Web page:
December 5, 2013
Kierkegaard Festival: through a film darkly
The bicentennial of the Danish philosopher’s birth brings a film fest to BAAs part of the global celebrations of the bicentennial of Søren Kierkegaard’s birth, the Danish Embassy is hosting an eponymous film festival, to be held October 15-17 at the Village Recoleta multiplex.
The festival, curated by scripwriter-director Guido Kaldwill, features three Scandinavian masterpieces centring on or somehow discussing the themes present in Kierkegaard’s most relevant works.
The programme includes Roy Anderson’s En kärlekshistoria (A Swedish Love Story, 1970); Carl Theodore Dreyer’s Ordet (The Word, 1955); and Ingmar Bergman’s Smultronstället (Wild Strawberries, 1957).
Funded with the support of the Danish Culture Ministry, the Søren Kierkegaard Council 2013, Copenhagen’s Golden Days Festival, the Fundación Cinemateca Argentina and the Danish Film Board, proceeds of the Kierkegaard Film Festival will be earmarked for the creation of a Kierkegaard section for children and youth at the Martín del Barco Centenera Library in BA.
“While developing a feature on Søren Kierkegaard, I thought one of the best ways to celebrate his bicentennial would be a festival highlighting his relevance today,” says curator Guido Kalwdwill.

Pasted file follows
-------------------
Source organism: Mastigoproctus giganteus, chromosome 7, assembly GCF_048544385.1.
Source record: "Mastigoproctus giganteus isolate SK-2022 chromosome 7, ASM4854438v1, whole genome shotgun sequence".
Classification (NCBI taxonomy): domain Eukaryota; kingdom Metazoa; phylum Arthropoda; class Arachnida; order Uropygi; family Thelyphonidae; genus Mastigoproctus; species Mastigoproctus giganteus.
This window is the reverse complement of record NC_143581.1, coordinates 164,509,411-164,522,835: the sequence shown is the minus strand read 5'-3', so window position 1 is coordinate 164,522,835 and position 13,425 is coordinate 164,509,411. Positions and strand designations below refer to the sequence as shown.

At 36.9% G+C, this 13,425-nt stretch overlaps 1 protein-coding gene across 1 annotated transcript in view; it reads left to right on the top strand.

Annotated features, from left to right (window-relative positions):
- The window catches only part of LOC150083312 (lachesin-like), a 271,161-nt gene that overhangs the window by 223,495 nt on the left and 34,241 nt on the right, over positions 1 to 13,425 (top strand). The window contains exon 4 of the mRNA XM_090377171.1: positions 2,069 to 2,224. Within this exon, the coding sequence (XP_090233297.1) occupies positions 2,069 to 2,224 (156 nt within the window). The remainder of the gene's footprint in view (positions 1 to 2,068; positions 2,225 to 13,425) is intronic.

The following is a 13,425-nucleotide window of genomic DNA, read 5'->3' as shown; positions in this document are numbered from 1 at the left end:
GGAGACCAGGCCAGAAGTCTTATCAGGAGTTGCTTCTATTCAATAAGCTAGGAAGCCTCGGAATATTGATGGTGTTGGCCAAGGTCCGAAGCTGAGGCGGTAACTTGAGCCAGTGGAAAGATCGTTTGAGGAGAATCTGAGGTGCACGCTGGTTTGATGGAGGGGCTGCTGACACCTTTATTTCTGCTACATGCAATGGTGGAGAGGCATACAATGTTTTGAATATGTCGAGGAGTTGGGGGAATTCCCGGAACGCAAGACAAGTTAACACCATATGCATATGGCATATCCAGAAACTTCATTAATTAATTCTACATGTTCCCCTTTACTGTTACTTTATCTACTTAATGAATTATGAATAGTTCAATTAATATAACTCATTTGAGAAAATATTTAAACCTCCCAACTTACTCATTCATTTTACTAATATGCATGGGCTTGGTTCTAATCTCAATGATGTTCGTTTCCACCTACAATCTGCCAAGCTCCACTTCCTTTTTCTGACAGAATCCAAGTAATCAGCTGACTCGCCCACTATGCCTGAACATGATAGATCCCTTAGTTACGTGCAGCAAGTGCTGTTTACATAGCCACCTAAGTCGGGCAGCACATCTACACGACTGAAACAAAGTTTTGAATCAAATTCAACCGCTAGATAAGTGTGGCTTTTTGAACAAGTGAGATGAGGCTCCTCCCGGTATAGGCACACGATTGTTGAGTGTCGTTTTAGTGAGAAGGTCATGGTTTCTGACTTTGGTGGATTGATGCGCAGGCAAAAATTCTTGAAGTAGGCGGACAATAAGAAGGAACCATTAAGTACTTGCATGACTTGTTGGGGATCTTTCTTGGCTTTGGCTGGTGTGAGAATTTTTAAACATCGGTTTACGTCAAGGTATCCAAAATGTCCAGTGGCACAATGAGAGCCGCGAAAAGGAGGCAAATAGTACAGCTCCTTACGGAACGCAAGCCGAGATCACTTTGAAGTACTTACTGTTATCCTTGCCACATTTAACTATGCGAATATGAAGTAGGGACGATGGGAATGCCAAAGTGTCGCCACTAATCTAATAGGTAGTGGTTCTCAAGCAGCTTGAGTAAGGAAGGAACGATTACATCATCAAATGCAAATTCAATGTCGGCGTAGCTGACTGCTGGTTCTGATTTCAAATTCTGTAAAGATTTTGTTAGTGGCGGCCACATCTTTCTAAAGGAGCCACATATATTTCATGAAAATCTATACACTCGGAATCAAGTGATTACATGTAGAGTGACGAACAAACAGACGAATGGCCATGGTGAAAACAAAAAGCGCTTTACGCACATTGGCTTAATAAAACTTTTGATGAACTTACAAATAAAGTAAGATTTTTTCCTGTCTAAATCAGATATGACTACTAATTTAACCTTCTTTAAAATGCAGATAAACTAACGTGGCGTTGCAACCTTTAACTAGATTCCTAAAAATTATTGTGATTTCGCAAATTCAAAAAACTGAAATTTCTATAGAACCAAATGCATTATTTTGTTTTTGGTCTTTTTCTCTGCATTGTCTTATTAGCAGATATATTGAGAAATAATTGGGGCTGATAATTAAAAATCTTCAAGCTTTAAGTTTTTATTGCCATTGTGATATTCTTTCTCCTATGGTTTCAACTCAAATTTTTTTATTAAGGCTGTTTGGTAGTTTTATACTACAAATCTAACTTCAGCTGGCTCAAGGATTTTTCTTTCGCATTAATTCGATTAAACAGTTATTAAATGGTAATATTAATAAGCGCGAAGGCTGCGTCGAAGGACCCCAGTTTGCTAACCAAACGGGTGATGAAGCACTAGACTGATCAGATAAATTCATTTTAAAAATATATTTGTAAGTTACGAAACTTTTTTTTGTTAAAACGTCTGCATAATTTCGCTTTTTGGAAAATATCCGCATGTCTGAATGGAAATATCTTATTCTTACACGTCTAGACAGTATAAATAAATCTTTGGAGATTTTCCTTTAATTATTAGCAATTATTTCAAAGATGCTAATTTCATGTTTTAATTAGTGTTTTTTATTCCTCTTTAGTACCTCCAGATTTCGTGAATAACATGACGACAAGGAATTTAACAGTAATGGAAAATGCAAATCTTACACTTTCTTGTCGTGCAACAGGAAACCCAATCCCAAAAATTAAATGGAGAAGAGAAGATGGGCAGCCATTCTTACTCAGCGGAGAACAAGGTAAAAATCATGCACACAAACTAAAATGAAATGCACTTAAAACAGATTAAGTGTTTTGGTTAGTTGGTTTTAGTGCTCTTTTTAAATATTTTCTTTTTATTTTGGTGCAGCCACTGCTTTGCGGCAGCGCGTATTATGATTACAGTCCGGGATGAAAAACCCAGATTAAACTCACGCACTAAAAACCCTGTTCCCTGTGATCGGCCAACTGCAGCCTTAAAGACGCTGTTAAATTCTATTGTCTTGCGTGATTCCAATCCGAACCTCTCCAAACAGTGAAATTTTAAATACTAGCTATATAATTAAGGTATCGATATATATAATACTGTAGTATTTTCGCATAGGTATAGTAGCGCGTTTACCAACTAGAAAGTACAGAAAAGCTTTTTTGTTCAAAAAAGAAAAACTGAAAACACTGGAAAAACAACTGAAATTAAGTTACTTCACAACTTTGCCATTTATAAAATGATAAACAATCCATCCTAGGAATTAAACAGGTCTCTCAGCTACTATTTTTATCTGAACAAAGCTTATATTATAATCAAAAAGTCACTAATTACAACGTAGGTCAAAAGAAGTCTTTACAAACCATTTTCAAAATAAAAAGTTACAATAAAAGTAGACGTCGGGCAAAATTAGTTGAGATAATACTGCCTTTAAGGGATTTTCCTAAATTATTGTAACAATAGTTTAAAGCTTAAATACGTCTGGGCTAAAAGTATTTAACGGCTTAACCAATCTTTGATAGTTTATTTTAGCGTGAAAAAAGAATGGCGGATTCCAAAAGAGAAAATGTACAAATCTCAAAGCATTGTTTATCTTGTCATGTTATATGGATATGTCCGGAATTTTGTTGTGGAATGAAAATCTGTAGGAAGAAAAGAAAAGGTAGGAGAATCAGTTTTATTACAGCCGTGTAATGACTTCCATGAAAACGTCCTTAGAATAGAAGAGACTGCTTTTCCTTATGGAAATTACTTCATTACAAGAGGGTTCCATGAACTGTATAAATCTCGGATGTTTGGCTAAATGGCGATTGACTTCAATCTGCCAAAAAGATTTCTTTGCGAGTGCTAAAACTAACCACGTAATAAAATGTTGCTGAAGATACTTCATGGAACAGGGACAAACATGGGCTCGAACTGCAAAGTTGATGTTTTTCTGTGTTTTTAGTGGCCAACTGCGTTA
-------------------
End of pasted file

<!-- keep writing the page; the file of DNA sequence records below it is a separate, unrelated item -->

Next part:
The idea sounds perfect, bearing in mind Kierkegaard’s direct and indirect influence on a vast proportion of modern cinema, from Dreyer and Bergman and, through Existentialism, to the “Nuevo Cine Argentino” (in its first incarnation, in the 1960s, led by non-conformist youths). In more than one way, a connection can be easily made, for example, between Bergman’s ascetic ideas and some of the first “Nuevo Cine Argentino” directors, such as Rodolfo Kuhn, who made Los jóvenes viejos (1962), the emblematic piece of this movement.
“The movies in this series reflect Kierkegaard’s existential dilemmas from a contemporary standpoint, whether in their themes or explicit references,” Kaldwill enthuses. “These movies explore these issues through Greek philosophy and mythology, Nordic, Viking and pagan traditions, the Old and the New Testament, and universal art and literature,” Kaldwill continues.
“They are concerned with aesthetic and ethical issues, decisions, anguish, love, faith and finding your true self, among other points. In this regard, we would have loved to include other movies which reflect upon these ideas, such as Woody Allen’s Manhattan or Annie Hall, but the festival’s limited duration prevented us from doing so,” Kaldwill says.
“Following the structure of Kierkegaard’s seminal Enter-Eller (Either/Or), part narrative, part philosophical reflection by a fictional alter ego, we can clearly discern three voices debating the cycle of life: youth, adolescence and old age. The movies in the Kierkegaard Festival follow this pattern.”
Where & When
Søren Kierkegaard Film Festival. October 15-17 at 8.30pm at Village Recoleta multiplex, Vicente López 2050. 0810-0810-CINE (2463). www.villagecines.com. Tickets $60.